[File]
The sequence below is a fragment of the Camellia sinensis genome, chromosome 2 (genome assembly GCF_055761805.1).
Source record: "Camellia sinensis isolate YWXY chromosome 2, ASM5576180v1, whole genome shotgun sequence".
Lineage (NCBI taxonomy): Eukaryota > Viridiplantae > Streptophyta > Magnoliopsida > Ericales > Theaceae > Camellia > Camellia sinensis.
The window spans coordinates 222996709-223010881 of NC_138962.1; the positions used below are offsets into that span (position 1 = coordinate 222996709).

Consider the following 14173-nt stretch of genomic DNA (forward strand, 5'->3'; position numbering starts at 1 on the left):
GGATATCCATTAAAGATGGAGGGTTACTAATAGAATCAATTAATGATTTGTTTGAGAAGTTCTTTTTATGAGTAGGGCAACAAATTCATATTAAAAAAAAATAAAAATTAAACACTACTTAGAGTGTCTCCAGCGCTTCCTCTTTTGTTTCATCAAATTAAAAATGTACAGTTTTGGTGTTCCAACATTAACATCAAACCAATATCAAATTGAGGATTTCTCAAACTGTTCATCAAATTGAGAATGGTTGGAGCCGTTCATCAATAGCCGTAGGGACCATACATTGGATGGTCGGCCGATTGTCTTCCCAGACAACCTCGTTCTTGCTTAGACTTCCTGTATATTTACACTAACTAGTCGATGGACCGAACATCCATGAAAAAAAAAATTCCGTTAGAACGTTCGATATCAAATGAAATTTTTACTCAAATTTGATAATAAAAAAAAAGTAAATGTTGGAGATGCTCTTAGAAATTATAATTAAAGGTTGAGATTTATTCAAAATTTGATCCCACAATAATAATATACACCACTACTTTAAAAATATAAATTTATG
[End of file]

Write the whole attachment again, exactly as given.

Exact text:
The sequence below is a fragment of the Camellia sinensis genome, chromosome 2 (genome assembly GCF_055761805.1).
Source record: "Camellia sinensis isolate YWXY chromosome 2, ASM5576180v1, whole genome shotgun sequence".
Lineage (NCBI taxonomy): Eukaryota > Viridiplantae > Streptophyta > Magnoliopsida > Ericales > Theaceae > Camellia > Camellia sinensis.
The window spans coordinates 222996709-223010881 of NC_138962.1; the positions used below are offsets into that span (position 1 = coordinate 222996709).

Consider the following 14173-nt stretch of genomic DNA (forward strand, 5'->3'; position numbering starts at 1 on the left):
GGATATCCATTAAAGATGGAGGGTTACTAATAGAATCAATTAATGATTTGTTTGAGAAGTTCTTTTTATGAGTAGGGCAACAAATTCATATTAAAAAAAAATAAAAATTAAACACTACTTAGAGTGTCTCCAGCGCTTCCTCTTTTGTTTCATCAAATTAAAAATGTACAGTTTTGGTGTTCCAACATTAACATCAAACCAATATCAAATTGAGGATTTCTCAAACTGTTCATCAAATTGAGAATGGTTGGAGCCGTTCATCAATAGCCGTAGGGACCATACATTGGATGGTCGGCCGATTGTCTTCCCAGACAACCTCGTTCTTGCTTAGACTTCCTGTATATTTACACTAACTAGTCGATGGACCGAACATCCATGAAAAAAAAAATTCCGTTAGAACGTTCGATATCAAATGAAATTTTTACTCAAATTTGATAATAAAAAAAAAGTAAATGTTGGAGATGCTCTTAGAAATTATAATTAAAGGTTGAGATTTATTCAAAATTTGATCCCACAATAATAATATACACCACTACTTTAAAAATATAAATTTATG